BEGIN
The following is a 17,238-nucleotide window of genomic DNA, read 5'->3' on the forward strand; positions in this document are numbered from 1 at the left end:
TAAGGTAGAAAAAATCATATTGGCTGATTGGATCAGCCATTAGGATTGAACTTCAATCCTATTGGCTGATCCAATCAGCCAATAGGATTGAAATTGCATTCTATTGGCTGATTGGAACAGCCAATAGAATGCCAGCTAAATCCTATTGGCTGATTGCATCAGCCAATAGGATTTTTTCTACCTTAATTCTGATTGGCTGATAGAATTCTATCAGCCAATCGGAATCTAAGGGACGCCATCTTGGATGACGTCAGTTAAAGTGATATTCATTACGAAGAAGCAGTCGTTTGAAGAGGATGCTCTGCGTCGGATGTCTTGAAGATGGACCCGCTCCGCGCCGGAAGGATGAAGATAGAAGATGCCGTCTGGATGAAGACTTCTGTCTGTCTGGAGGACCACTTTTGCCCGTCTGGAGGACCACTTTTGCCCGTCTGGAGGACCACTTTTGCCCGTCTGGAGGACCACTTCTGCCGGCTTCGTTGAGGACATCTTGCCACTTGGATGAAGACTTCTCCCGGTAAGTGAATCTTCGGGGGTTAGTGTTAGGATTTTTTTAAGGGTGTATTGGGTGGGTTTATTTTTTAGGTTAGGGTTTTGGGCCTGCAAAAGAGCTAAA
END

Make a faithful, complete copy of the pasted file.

The following is a 17,238-nucleotide window of genomic DNA, read 5'->3' on the forward strand; positions in this document are numbered from 1 at the left end:
TAAGGTAGAAAAAATCATATTGGCTGATTGGATCAGCCATTAGGATTGAACTTCAATCCTATTGGCTGATCCAATCAGCCAATAGGATTGAAATTGCATTCTATTGGCTGATTGGAACAGCCAATAGAATGCCAGCTAAATCCTATTGGCTGATTGCATCAGCCAATAGGATTTTTTCTACCTTAATTCTGATTGGCTGATAGAATTCTATCAGCCAATCGGAATCTAAGGGACGCCATCTTGGATGACGTCAGTTAAAGTGATATTCATTACGAAGAAGCAGTCGTTTGAAGAGGATGCTCTGCGTCGGATGTCTTGAAGATGGACCCGCTCCGCGCCGGAAGGATGAAGATAGAAGATGCCGTCTGGATGAAGACTTCTGTCTGTCTGGAGGACCACTTTTGCCCGTCTGGAGGACCACTTTTGCCCGTCTGGAGGACCACTTTTGCCCGTCTGGAGGACCACTTCTGCCGGCTTCGTTGAGGACATCTTGCCACTTGGATGAAGACTTCTCCCGGTAAGTGAATCTTCGGGGGTTAGTGTTAGGATTTTTTTAAGGGTGTATTGGGTGGGTTTATTTTTTAGGTTAGGGTTTTGGGCCTGCAAAAGAGCTAAA